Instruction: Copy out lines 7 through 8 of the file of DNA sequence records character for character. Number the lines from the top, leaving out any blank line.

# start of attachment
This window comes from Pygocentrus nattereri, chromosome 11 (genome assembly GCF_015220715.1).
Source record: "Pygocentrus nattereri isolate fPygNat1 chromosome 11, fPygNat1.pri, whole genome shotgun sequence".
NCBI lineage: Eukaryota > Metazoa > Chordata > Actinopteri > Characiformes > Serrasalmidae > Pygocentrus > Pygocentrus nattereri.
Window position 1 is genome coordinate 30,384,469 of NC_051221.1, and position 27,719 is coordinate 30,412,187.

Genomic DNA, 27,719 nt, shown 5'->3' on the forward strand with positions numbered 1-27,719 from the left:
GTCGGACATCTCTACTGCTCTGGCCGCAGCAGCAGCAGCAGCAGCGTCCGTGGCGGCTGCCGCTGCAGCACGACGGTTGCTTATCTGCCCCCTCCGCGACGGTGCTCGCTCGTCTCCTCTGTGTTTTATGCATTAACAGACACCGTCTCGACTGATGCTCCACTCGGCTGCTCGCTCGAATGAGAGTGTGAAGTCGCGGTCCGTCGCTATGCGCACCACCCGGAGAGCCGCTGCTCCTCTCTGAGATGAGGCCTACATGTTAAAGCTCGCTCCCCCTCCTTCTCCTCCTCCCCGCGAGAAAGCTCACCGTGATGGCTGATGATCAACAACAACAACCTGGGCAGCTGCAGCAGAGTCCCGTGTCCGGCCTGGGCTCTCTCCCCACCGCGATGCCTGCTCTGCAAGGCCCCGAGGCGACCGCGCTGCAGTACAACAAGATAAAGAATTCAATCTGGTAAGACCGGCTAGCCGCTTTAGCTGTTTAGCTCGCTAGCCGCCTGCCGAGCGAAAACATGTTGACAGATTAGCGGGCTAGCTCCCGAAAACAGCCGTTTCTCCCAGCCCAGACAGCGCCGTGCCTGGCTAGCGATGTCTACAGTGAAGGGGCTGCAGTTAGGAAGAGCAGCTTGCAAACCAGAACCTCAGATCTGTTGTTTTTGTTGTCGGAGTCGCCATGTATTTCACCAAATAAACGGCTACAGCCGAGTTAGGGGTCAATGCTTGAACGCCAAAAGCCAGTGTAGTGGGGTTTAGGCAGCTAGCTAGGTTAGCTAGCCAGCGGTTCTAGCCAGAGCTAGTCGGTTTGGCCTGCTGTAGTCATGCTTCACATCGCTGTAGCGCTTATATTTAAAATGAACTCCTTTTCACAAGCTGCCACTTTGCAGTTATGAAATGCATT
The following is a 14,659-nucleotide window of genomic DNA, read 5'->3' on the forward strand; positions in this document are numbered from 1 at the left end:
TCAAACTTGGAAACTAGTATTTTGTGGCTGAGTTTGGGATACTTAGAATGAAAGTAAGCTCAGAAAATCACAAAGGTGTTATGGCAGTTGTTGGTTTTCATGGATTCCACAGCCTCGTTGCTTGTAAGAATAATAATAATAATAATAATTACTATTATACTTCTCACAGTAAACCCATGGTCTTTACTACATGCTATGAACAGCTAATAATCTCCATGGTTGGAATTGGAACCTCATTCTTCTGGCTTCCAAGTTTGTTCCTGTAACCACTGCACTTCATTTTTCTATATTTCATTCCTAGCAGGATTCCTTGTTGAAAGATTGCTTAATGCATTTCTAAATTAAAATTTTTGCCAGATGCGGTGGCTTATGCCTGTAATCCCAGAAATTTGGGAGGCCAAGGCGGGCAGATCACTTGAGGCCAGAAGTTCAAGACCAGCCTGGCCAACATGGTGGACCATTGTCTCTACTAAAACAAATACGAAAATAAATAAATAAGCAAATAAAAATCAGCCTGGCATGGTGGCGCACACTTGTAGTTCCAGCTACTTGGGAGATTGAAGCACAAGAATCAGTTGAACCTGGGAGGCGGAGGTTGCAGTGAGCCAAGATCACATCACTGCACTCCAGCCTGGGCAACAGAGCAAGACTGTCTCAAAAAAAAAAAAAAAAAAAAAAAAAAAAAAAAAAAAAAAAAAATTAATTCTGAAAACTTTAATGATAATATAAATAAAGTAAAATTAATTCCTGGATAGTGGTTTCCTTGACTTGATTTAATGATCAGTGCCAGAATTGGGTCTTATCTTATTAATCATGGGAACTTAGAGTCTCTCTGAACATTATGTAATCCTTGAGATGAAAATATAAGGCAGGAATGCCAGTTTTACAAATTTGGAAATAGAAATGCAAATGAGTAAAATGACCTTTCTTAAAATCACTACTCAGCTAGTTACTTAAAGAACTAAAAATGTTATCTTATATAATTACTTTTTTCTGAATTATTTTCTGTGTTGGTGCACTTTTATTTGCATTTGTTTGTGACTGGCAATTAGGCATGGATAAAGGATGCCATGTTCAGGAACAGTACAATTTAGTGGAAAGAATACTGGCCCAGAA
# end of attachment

The following is a 14,659-nucleotide window of genomic DNA, read 5'->3' on the forward strand; positions in this document are numbered from 1 at the left end:
TCAAACTTGGAAACTAGTATTTTGTGGCTGAGTTTGGGATACTTAGAATGAAAGTAAGCTCAGAAAATCACAAAGGTGTTATGGCAGTTGTTGGTTTTCATGGATTCCACAGCCTCGTTGCTTGTAAGAATAATAATAATAATAATAATTACTATTATACTTCTCACAGTAAACCCATGGTCTTTACTACATGCTATGAACAGCTAATAATCTCCATGGTTGGAATTGGAACCTCATTCTTCTGGCTTCCAAGTTTGTTCCTGTAACCACTGCACTTCATTTTTCTATATTTCATTCCTAGCAGGATTCCTTGTTGAAAGATTGCTTAATGCATTTCTAAATTAAAATTTTTGCCAGATGCGGTGGCTTATGCCTGTAATCCCAGAAATTTGGGAGGCCAAGGCGGGCAGATCACTTGAGGCCAGAAGTTCAAGACCAGCCTGGCCAACATGGTGGACCATTGTCTCTACTAAAACAAATACGAAAATAAATAAATAAGCAAATAAAAATCAGCCTGGCATGGTGGCGCACACTTGTAGTTCCAGCTACTTGGGAGATTGAAGCACAAGAATCAGTTGAACCTGGGAGGCGGAGGTTGCAGTGAGCCAAGATCACATCACTGCACTCCAGCCTGGGCAACAGAGCAAGACTGTCTCAAAAAAAAAAAAAAAAAAAAAAAAAAAAAAAAAAAAAAAAAAATTAATTCTGAAAACTTTAATGATAATATAAATAAAGTAAAATTAATTCCTGGATAGTGGTTTCCTTGACTTGATTTAATGATCAGTGCCAGAATTGGGTCTTATCTTATTAATCATGGGAACTTAGAGTCTCTCTGAACATTATGTAATCCTTGAGATGAAAATATAAGGCAGGAATGCCAGTTTTACAAATTTGGAAATAGAAATGCAAATGAGTAAAATGACCTTTCTTAAAATCACTACTCAGCTAGTTACTTAAAGAACTAAAAATGTTATCTTATATAATTACTTTTTTCTGAATTATTTTCTGTGTTGGTGCACTTTTATTTGCATTTGTTTGTGACTGGCAATTAGGCATGGATAAAGGATGCCATGTTCAGGAACAGTACAATTTAGTGGAAAGAATACTGGCCCAGAA